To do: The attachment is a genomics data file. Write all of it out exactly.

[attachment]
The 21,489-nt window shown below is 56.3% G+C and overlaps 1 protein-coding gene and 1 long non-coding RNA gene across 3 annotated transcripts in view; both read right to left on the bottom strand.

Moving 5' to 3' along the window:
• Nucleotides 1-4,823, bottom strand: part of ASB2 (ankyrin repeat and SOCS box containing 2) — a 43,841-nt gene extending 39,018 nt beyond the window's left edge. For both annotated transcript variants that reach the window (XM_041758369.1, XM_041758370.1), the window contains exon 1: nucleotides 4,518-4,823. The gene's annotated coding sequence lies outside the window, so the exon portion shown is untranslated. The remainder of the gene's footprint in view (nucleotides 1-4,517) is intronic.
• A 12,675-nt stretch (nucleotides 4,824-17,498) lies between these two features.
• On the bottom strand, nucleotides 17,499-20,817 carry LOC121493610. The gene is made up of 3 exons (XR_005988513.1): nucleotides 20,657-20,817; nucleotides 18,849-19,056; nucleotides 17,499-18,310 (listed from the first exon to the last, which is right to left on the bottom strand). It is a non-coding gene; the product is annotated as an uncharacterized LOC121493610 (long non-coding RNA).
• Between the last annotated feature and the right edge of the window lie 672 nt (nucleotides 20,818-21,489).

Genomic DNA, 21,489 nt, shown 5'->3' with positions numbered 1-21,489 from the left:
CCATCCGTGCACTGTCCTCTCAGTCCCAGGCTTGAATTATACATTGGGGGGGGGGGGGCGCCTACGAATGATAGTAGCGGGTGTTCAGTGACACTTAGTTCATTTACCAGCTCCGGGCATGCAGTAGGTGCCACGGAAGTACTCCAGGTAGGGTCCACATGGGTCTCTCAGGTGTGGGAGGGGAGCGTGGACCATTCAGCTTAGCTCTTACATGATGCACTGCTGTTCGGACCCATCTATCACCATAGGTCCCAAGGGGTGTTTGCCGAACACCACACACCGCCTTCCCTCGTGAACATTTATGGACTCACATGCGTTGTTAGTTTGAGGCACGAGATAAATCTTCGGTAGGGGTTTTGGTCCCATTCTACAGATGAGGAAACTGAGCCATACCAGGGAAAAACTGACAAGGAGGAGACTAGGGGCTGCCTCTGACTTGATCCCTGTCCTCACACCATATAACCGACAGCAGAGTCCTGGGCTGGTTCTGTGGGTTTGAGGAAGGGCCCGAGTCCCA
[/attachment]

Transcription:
The 21,489-nt window shown below is 56.3% G+C and overlaps 1 protein-coding gene and 1 long non-coding RNA gene across 3 annotated transcripts in view; both read right to left on the bottom strand.

Moving 5' to 3' along the window:
• Nucleotides 1-4,823, bottom strand: part of ASB2 (ankyrin repeat and SOCS box containing 2) — a 43,841-nt gene extending 39,018 nt beyond the window's left edge. For both annotated transcript variants that reach the window (XM_041758369.1, XM_041758370.1), the window contains exon 1: nucleotides 4,518-4,823. The gene's annotated coding sequence lies outside the window, so the exon portion shown is untranslated. The remainder of the gene's footprint in view (nucleotides 1-4,517) is intronic.
• A 12,675-nt stretch (nucleotides 4,824-17,498) lies between these two features.
• On the bottom strand, nucleotides 17,499-20,817 carry LOC121493610. The gene is made up of 3 exons (XR_005988513.1): nucleotides 20,657-20,817; nucleotides 18,849-19,056; nucleotides 17,499-18,310 (listed from the first exon to the last, which is right to left on the bottom strand). It is a non-coding gene; the product is annotated as an uncharacterized LOC121493610 (long non-coding RNA).
• Between the last annotated feature and the right edge of the window lie 672 nt (nucleotides 20,818-21,489).

Genomic DNA, 21,489 nt, shown 5'->3' with positions numbered 1-21,489 from the left:
CCATCCGTGCACTGTCCTCTCAGTCCCAGGCTTGAATTATACATTGGGGGGGGGGGGGCGCCTACGAATGATAGTAGCGGGTGTTCAGTGACACTTAGTTCATTTACCAGCTCCGGGCATGCAGTAGGTGCCACGGAAGTACTCCAGGTAGGGTCCACATGGGTCTCTCAGGTGTGGGAGGGGAGCGTGGACCATTCAGCTTAGCTCTTACATGATGCACTGCTGTTCGGACCCATCTATCACCATAGGTCCCAAGGGGTGTTTGCCGAACACCACACACCGCCTTCCCTCGTGAACATTTATGGACTCACATGCGTTGTTAGTTTGAGGCACGAGATAAATCTTCGGTAGGGGTTTTGGTCCCATTCTACAGATGAGGAAACTGAGCCATACCAGGGAAAAACTGACAAGGAGGAGACTAGGGGCTGCCTCTGACTTGATCCCTGTCCTCACACCATATAACCGACAGCAGAGTCCTGGGCTGGTTCTGTGGGTTTGAGGAAGGGCCCGAGTCCCA